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A shout-out from Pakistan

A shout-out from Pakistan
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First Published: Sat, Aug 20 2011. 01 13 AM IST

Big-ticket: (left) A poster of Bol in Lahore; and Humaima Malik.
Big-ticket: (left) A poster of Bol in Lahore; and Humaima Malik.
Updated: Sat, Aug 20 2011. 01 13 AM IST
Nothing scares film-maker Shoaib Mansoor more than the thought of being born a woman or a eunuch in a country like Pakistan. “Women seem to be a playground (battleground) where we practise a medieval form of religion,” he writes in the director’s statement. Mansoor’s second film Bol, which he has written, directed and produced, takes on incendiary subjects such as women’s rights, family planning and sexual identity within the framework of Islamic fundamentalism. It is Pakistan’s highest-grossing film till date.
Mansoor, who calls himself ShoMan, is something of an entertainment impresario in his home country, with a long career in television and music production. In 2007, he garnered critical acclaim for his debut feature Khuda Kay Liye (In the Name of God), a film that addressed the divide between liberal and dogmatic notions of Islam post-September 11.
Bol, Urdu for “speak up”, was produced on a modest budget of Pakistani rupees (PKR) 10 million (around Rs 5.24 lakh). The movie—shot in 45 days—opened to roaring box-office success when it released in Pakistan in late June. According to figures by the film’s distribution house Geo Films, Bol made PKR 22 million in its first week in Pakistan, earning more in ticket sales than My Name is Khan, a 2010 Bollywood movie that was the record holder till now.
Big-ticket: (left) A poster of Bol in Lahore; and Humaima Malik.
Set in the walled city of Lahore, the film follows the story of a Pakistani father, Hakim Sahab (played by Manzar Sehbai), and his struggle to reconcile his religious conservatism with the aspirations of his five daughters. The strict patriarch also has an intersex child, Saifullah. The narrative draws from the clashes between Sahab and his headstrong daughter Zainub (Humaima Malik) over Saifullah, whose uncertain sexuality particularly draws Sahab’s wrath. In the course of the film, the teenage Saifullah is raped by truck drivers, and then murdered by his father.
Mansoor has worked with a cast of debutants. Bol stars Pakistani pop sensation Atif Aslam in his first acting role: a young doctor who falls in love with one of Sahab’s daughters.
Malik, 25, a model and the face of beauty soap Lux in Pakistan, believes her character Zainub is a potential role model for women in her country. In the film, Zainub is married, but divorces her husband after she refuses to have a child owing to the poor state of his finances. She also prompts her own mother to get a tubectomy against the wishes of her father. Malik’s character required she wear minimal make-up and her critical scenes in the film have led to comparisons in the local media with actors Shabana Azmi and Smita Patil. “Ten song-and-dance roles couldn’t have done this for me,” says Malik over the phone from Lahore. It is her character, with her outrageous dialogues, that gives the film its title; and lines from the film are now popular as mobile phone ringtones in Pakistan. “Zainub’s character shows that you don’t need permission to speak up, but courage,” says Malik.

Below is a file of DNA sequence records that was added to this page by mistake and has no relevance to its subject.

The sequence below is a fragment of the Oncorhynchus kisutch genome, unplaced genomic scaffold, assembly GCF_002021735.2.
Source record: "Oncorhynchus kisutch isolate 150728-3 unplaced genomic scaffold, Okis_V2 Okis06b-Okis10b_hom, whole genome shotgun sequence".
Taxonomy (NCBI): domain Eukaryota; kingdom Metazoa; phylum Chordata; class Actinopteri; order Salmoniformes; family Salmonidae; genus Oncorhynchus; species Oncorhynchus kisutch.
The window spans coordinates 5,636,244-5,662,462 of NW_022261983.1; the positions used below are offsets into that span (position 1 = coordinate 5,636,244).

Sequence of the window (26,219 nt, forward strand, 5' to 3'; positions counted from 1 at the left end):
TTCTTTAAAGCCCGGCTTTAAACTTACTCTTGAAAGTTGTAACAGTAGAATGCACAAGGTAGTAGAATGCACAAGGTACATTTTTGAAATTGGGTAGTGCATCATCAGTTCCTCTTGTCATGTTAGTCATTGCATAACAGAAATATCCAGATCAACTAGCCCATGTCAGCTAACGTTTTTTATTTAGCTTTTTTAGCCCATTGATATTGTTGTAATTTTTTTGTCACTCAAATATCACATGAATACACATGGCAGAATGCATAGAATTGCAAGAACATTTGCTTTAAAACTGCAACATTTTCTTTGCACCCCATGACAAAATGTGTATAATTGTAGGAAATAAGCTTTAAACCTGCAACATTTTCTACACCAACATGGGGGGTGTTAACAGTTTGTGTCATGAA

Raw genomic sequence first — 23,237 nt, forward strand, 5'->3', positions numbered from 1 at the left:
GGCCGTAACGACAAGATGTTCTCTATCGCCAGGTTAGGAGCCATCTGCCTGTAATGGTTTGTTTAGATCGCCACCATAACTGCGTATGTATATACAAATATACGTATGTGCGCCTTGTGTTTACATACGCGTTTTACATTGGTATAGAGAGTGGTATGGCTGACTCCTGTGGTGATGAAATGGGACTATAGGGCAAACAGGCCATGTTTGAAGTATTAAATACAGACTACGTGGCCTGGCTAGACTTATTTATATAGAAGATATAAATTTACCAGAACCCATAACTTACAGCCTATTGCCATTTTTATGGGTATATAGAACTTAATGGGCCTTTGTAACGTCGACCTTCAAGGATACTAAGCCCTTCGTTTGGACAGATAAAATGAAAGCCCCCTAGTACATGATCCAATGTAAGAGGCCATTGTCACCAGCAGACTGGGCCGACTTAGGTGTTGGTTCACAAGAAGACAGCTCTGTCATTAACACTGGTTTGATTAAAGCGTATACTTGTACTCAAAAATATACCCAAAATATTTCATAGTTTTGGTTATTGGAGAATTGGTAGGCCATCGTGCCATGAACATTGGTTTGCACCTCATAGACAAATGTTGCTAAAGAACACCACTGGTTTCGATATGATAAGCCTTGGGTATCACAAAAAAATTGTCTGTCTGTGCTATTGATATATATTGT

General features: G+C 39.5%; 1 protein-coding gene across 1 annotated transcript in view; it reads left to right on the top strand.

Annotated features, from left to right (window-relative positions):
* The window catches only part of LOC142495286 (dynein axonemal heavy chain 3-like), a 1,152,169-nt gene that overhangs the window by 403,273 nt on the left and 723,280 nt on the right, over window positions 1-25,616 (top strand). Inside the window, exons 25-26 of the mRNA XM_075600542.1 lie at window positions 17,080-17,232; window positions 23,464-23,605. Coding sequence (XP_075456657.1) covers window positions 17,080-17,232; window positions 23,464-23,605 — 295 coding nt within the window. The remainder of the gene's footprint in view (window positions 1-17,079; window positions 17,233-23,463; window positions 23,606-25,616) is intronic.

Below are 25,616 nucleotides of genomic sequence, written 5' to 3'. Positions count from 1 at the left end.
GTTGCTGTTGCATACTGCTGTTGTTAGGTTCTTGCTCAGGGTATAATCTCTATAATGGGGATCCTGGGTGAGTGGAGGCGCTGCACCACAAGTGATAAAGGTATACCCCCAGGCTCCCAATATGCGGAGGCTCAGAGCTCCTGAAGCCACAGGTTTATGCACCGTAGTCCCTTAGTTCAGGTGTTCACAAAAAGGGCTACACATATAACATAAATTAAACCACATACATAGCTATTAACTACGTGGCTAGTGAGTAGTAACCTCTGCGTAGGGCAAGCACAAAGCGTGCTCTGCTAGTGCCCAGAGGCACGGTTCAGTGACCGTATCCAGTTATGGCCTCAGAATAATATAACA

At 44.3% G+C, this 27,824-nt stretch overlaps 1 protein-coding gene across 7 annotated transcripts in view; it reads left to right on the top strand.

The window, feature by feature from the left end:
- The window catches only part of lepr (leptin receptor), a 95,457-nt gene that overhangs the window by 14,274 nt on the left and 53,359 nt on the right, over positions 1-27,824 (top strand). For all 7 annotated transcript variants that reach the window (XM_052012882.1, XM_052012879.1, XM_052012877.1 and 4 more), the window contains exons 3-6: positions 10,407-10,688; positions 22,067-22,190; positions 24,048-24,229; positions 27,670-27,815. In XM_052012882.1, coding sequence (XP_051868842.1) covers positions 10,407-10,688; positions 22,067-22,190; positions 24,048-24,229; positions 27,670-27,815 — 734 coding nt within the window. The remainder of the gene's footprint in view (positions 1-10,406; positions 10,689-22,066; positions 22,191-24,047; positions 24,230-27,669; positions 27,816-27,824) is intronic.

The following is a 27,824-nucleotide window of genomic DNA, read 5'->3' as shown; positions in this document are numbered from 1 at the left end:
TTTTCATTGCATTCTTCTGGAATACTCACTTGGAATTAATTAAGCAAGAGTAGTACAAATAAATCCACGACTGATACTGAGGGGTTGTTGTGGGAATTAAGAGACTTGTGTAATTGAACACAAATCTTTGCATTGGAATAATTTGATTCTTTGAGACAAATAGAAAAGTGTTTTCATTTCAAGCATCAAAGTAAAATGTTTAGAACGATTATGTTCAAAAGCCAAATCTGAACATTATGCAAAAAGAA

According to Usman Ghafoor, a production and casting assistant for the film, Mansoor was keen to cast Naseeruddin Shah—whom he’d worked with for Khuda Kay Liye—as Sahab, but the actor’s dates didn’t work out. Ghafoor, a journalist with the Pakistani daily The News International, says the team was also in talks with Irrfan Khan. The Indian actor opted out because of continuity issues with other projects.
Some critics have panned the film’s production values. A review in the leading Pakistani daily, The Express Tribune, calls the characters “a chronic implausibility” and the film processing so bad “that at times it seemed like a film being aired on Filmazia (a local Pakistani channel).”
But Mansoor has a cult status among Pakistan’s intelligentsia. Bol is being seen as a glimmer of hope in Lollywood—Lahore’s film industry, which is otherwise plagued with simplistic good versus evil themes and poor production values. It is promising that there have been no serious protests against the film’s screening; and the Central Board of Film Censors in Lahore is said to have cleared the film within a day.
Mansoor has kept a low profile since Bol released, declining requests from both local and international media. Ghafoor, one of the few journalists to have interviewed Mansoor in the past, describes him as a man of few words. With media conglomerate Geo Entertainment watching his back and Aslam standing in for star appeal, Mansoor is on safe ground where the film’s imminent international distribution is concerned. And his film is doing all the talking.
Bol is still playing in Pakistan and is scheduled for release in theatres across India, the US, UK, Australia and Dubai on 31 August.
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First Published: Sat, Aug 20 2011. 01 13 AM IST